FPM Rates of Change [8]

Rates of change

1. A raindrop is considered to grow at a rate dependent by direct proportion upon its surface area. Its mass is dependent upon its volume. Find an expression for the rate of change of radius for a spherical raindrop.

2. A spherical crystal, radius r, grows at a constant change of volume, a. Find an expression for the rate of change of surface area in terms of r and a.

3.  A different crystal has projections which can be modelled as cones, excluding the base. If the cones are assumed to be sufficiently polygonal to be treated as having circular bases then, assuming that growth is directly proportional to surface area, dA/dt = µ say, explore how the volume changes. Start with a situation where the slant height, l, of a cone is expressed in terms of the radius, l=kr

4.  An iceberg melts so that it loses volume in direct proportion to the submerged surface area. Assuming that  a berg is initally a cube of side r metres and that the top face is parallel to and clear of any sea surface and that 90% of such a berg is submerged, find an expression for the short-term rate of change of volume, showing that dr/dt is a constant.

In practice, a berg will rotate when sufficient erosion has taken place below. Assume that the initial position has side R.  It is suggested that the melting berg could be considered to be a constant cuboid on the surface plus a (lower, smaller) melting cube of side s= r-R/10.  Rotation will occur at around the time when the residual subsurface volume is similar to the super-surface volume, so occurs roughly when s³ = R³/10. Show that this suggests an approximate value of r=0.564R for the point of rotation. At this moment, what is the rate of loss of volume?

Assuming that the melting part of the iceberg is only the small cube side s and the underside of the remainder, find an expression for ds/dt in terms of R,s and k. At the assumed moment of rotation, what is the value of dr/dt (=ds/dt).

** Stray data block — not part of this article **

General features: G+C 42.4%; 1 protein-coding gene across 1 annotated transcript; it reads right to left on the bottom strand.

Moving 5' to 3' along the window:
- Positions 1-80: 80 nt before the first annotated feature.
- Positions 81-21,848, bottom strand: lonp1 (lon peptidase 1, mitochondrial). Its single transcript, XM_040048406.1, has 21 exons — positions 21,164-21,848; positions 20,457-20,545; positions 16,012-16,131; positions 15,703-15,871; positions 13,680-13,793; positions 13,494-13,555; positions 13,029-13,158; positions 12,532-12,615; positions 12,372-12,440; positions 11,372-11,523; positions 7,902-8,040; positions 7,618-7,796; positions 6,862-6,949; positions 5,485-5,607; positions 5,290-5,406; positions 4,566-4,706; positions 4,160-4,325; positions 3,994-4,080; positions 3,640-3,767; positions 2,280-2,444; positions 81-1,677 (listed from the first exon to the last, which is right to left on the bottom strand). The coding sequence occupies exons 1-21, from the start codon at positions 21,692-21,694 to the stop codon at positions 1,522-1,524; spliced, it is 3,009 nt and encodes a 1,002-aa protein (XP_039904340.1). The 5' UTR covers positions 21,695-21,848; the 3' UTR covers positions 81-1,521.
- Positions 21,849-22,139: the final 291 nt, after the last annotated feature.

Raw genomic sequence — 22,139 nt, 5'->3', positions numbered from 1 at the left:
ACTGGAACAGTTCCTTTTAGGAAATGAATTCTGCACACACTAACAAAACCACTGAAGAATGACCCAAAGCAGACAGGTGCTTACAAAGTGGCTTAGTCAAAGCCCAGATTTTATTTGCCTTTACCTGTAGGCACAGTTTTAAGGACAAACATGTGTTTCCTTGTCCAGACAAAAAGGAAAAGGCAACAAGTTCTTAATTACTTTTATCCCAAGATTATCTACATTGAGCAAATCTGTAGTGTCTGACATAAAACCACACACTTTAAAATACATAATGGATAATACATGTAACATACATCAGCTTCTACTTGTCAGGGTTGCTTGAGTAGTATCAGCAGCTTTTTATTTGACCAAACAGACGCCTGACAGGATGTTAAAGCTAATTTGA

if the berg rotates at this point so that the cube side s is uppoer most, find where the water line comes to.  
Note that the modelling rapidly becomes difficult; applied maths is difficult, as we so rarely use it to attempt real-world problems.

5.   Variable x is changing at a rate in direct proportion to x, so that dx/dt=kx. Show that x = µekt is a solution to this differential equation.

If x is the side of a cube that is expanding in this way, show that the rate of change of area, A, and of volume, V, are also directly proportional to A and V respectively, and find the expansion rates in terms of k.

6.  A population of size n varying in a cyclical manner across t months  can be modelled as n=A+Bsin(wt+c). If the initial population is N and briefly unchanging and if the period of the cycles is annual, then rewrite the model, trying to eliminate A, B, w and c. If also the minimum population is half of the maximum population, express the population size, n, entirely in terms of N and t. Using a sketch, explain how there are two possible solutions to this problem.

7.  Write an equation to model the height of water in a tidal basin. Think of water height against a pier or jetty. Use units of metres and hours. As help, the time between tides is about 6.5 hours. Let y be the height, L the lowest tide level and H the high tide level.

If the tidal range changes in a repeating monthly cycle, how would you modify your model?

DJS 20130417

1 dV/dt = kA => dr/dt=k    2 dV/dt=a = 4πr² dr/dt ….. dA/dt=2a/r
3  let Area be A=Nπrl = Nπkr². then dr/dt = µ/2rNπk dV/dt = 4πr² dr/dt = 2µr/Nk.
4 dV/dt = d/dt (r³) = 3r² dr/dt;  dV/dt = kr²(1+4x09) = 4.6kr² => dr/dt = 46k/30
s=r-R/10=R ³√0.1   => r=0.564R  and dV/dt = 1.564 kR²
V=0.1R³ + s³. dV/dt = k (R²+4s²) => ds/dt = 4k+ R²/s²  (k-R/10).  At the moment of rotation, ds/dt=dr/dt = ³√100  (k-0.1R).  depth under water is 9(R³+s³)/10R² but s³=0.1R³, so this is 0.99R, which means only some of the s³ is above the surface.
5 dA/dt=2kA,  dV/dt=3kV
6 either n=3N/4 +N/4  cos2πt   or n = 3N/2 -N/2  cos2πt7  something like y=H+ (H-L)/2  cos (6.5t+c)   Tidal range is (H-L)/2 also of form A cos (wt+d), where w is of size say 28 days or 672 hours (700 hours to 1 s.f). this goves a form of the general sort y = P + Q cos S cos T, which might be expressed in a form y = P + Z cos (S+T)

© David Scoins 2017